During World War II the skies over Europe were not stranger to battle. Here there were frequent engagements between fighter lanes, and the sounds of machine gun fire and explosions were as common a background noise as the singing of birds or the chirping of crickets. The violence became a fact of life in many places, a common occurrence, yet in the summer of 1941 a very strange series of events would play out in the skies over Le Mans, France that was far from the ordinary. At the time a French soldier by the name of Daniel Ledger was at Le Mans when his attention, as well as that of the villagers, was drawn to an unusual sight in the sky in an area above what was then a German occupied airfield in nearby town of Raineries. And so would begin a weird odyssey involving UFOs, crashed spaceships, and a mysterious alien woman.
On that summer day they could see what looked like a dense, aluminum-colored cloud that was shaped somewhat “like the handle of a frying pan” and the whole of it ringed with a mist that orbited the more solid looking darkened interior. This odd cloud seemed to be more than just a cloud, as it had a certain weight and solidity to it, and it was also moving across the sky faster than the other clouds. It was indeed a strange sight, but what made it even stranger still was that there seemed to be German fighter planes circling the mass, looking like flies at that distance but the droning of their engines still audible and unmistakable. From what they could see, the German planes seemed to be attacking the cloud, but as they did another, larger cloud descended to hover over the scene, this one described as luminous and matching the speed of the one below it. Upon the arrival of this cloud, the German planes that came close to it were seen to “fall down like leaves” for several seconds before taking to the air again.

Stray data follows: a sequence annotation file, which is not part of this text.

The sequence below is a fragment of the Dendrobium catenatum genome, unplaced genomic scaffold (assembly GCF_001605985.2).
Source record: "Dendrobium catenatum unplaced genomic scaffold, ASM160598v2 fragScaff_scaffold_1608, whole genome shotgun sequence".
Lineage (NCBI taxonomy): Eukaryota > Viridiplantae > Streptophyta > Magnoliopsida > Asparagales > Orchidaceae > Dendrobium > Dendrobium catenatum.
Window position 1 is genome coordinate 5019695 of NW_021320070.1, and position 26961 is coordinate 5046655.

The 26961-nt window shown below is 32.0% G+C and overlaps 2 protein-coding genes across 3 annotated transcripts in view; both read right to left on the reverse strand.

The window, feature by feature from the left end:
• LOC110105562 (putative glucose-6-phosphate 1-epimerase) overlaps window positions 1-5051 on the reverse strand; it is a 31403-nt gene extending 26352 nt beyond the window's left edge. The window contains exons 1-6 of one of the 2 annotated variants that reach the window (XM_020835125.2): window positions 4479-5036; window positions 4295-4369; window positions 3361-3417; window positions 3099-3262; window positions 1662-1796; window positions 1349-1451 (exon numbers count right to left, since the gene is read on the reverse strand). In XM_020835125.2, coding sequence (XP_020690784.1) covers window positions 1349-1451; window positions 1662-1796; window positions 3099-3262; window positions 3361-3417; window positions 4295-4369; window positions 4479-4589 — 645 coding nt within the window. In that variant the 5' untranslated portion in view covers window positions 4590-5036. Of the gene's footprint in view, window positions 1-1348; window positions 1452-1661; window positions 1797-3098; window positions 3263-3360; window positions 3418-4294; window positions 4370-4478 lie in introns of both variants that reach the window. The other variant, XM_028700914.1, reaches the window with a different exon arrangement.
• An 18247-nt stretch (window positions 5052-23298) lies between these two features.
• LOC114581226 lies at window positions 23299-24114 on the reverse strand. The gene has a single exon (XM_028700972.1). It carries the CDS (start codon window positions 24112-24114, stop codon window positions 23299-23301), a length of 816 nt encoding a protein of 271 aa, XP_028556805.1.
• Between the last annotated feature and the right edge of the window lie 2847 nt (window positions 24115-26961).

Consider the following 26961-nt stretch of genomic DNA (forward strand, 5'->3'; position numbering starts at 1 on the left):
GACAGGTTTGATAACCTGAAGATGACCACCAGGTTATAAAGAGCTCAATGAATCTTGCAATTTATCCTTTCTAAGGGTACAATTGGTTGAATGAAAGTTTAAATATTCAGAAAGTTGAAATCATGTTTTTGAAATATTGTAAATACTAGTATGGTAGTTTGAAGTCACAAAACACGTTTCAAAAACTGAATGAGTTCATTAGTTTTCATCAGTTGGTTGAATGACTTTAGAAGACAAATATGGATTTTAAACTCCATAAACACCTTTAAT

To Ledger it seemed like their engines were cutting out to send them into a temporary free fall, and he suspected this was being done as a defense by the clouds. This would go on for nearly a full hour before the planes veered away and the clouds disappeared into the distance. Ledger would claim that he looked through newspaper reports in the following days and found not a single mention of anything that could have explained what he had seen. Puzzled, he tried to put the bizarre experience out of his head, but little did he know that this was to pale in comparison to another experience he would have a few years later.
In July of 1943, Ledger had been conscripted by the Germans to work at a labor camp in the coastal town of Gdynia, Poland, and one day he requested permission to visit the town of Exelgroud, which was granted. The only way for him to go at the time was on foot, but it wasn’t far, and so he headed out but soon found that the walk was taking longer than he expected. Ledger apparently decided to take a shortcut that took him over an area of sand dunes along the Baltic beach. As he made his way across the sand, he noticed something up ahead that was quite unusual. Half buried in the sand was what appeared to be some large grey metallic object, seemingly lodged deep into a dune as if it had fallen from the sky to crash there. Curious, Ledger approached the object and that was when things became even stranger than they already were.